Russian military build-up near Ukrainian borders and in Crimea. The markers show the locations of late March – early April videos showing the convoys of Russian heavy equipment on move. Source.

The military build-up that started in mid-March and lasted until late April raised fears of further Russian invasion in the Ukrainian territory as it was strikingly similar to one in summer 2014 near the eastern borders of Ukraine which was followed by the invasion of the Russian regular troops to support its irregular armed formations that were losing to the Ukrainian Armed Forces in Donetsk and Luhansk oblasts. However, the current concentration of troops has been lacking one detail: Russia unfolded its field camps not directly on borders but more than a hundred kilometers away now.

Initially unnoticed, the mass transfer of the Russian troops to Ukrainian borders surfaced in the press after the Russian social media users started posting videos of multiple military convoys transported by train and moving on their own.

The Russian defense minister didn’t find any better explanation than to call the build-up a snap test of combat readiness a few weeks into the ongoing deployment. Meanwhile, the closest regular large-scale military drills, “Zapad-2021,” are planned only for 10-16 September.

The Russian propaganda machine went full-on in parallel with the mass transfer of the troops, bringing back its “fascist Ukraine” narratives, blaming Ukraine for the escalation in the Donbas frontlines that was actually orchestrated by the Russian forces, and for non-existent intentions to return the Russian-occupied regions by force.

NATO prepares to attack, says Kremlin propaganda amid record Russian troop buildup at Ukraine border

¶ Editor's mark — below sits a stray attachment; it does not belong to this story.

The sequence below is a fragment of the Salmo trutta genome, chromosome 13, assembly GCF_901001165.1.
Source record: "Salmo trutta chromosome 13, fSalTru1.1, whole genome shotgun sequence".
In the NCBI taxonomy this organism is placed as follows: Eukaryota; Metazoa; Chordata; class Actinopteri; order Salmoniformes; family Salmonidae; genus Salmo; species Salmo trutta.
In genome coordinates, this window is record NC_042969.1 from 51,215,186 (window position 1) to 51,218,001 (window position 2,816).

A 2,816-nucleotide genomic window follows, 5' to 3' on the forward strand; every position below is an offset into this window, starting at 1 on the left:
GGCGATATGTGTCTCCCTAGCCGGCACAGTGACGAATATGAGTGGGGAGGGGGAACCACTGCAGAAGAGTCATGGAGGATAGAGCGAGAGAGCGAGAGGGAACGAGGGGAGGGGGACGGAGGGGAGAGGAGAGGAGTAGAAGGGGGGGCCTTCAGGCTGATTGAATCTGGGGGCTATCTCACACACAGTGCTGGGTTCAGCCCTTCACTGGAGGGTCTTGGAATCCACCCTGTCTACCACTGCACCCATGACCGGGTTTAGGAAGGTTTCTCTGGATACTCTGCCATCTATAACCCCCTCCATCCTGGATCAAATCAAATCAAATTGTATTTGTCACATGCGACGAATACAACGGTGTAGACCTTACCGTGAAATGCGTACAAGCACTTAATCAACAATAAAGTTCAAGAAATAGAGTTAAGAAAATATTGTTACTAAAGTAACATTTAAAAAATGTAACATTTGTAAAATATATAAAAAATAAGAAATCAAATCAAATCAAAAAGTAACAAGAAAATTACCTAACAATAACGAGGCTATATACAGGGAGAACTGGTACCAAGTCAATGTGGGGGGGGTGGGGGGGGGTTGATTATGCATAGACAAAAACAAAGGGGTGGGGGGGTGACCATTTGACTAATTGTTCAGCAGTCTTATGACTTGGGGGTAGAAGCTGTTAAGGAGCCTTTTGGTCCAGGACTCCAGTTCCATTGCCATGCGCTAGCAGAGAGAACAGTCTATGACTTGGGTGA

Meanwhile, the Russian leadership once again attempted to blackmail Ukraine into accepting the Russian demands regarding Kyiv’s direct negotiations with Russian occupation administrations of the self-proclaimed statelets of Luhansk and Donetsk “people’s republics.” This would mean Ukraine’s de-facto recognition of the puppet states.

Russian-announced withdrawal doesn’t necessarily mean withdrawal

In July 2008, Russia held large-scale military drills “Kavkaz-2008” north of the Greater Caucasus mountain range that separates Russia from Georgia. The troops were meant to return to their permanent bases, but the next month shortly after the end of the drills, the Russian ground forces that took part in the maneuvers invaded Georgia on 7 August 2008, supported by aviation and the Black Sea fleet.

In spring 2014, Russia had a series of drills near Ukrainian borders. In mid-May 2014 Putin announced the withdrawal of troops involved in military games. Weeks later, on 11 July 2014, Russia conducted a rocket attack on a Ukrainian military camp near the village of Zelenopillia in Luhansk Oblast a few kilometers away from the border, killing 37 and wounding over 100 Ukrainian soldiers.

It was one of the multiple trans-border artillery and rocket attacks on Ukrainian troops from the Russian territory that lasted the whole summer of 2014 into early September, preparing and then supporting the Russian invasion.

Later that year, Putin once again announced the withdrawal of troops from the Ukrainian borders in October 2014 after Russia’s first invasion of the Donbas region that was formally called drills, however, only months later in early 2015, Russia unleashed its second offensive in Ukraine’s Donbas targeting the key railway hub of the region, Debaltseve.

Such a massive transfer of military equipment is a good cover not only for possible invasions but also for leaving the equipment in the border areas after partial withdrawal to reinforce combat-ready military units there. This is what happened in 2017 after Russia’s previous lesser build-up on Ukrainian borders, after which at least one camp remained with some 250 Russian tanks left behind at a military base some 20 kilometers away from the Ukrainian border.

It is too early to make conclusions. Yet, if the March-April massive Russian military build-up doesn’t mean an imminent large-scale invasion, then it was not only a Kremlin test for Biden’s administration but also a way to hide in plain sight the further reinforcement of the Russian military units stationed at Ukrainian borders.

The Kremlin hardly expects Ukraine to invade Russia any time soon, yet building up Russia’s permanent military presence on Ukraine’s borders gives the Kremlin possibilities to exert more political pressure on Ukraine and the capability to unfold an offensive operation in a shorter period of time in the future.

Further reading: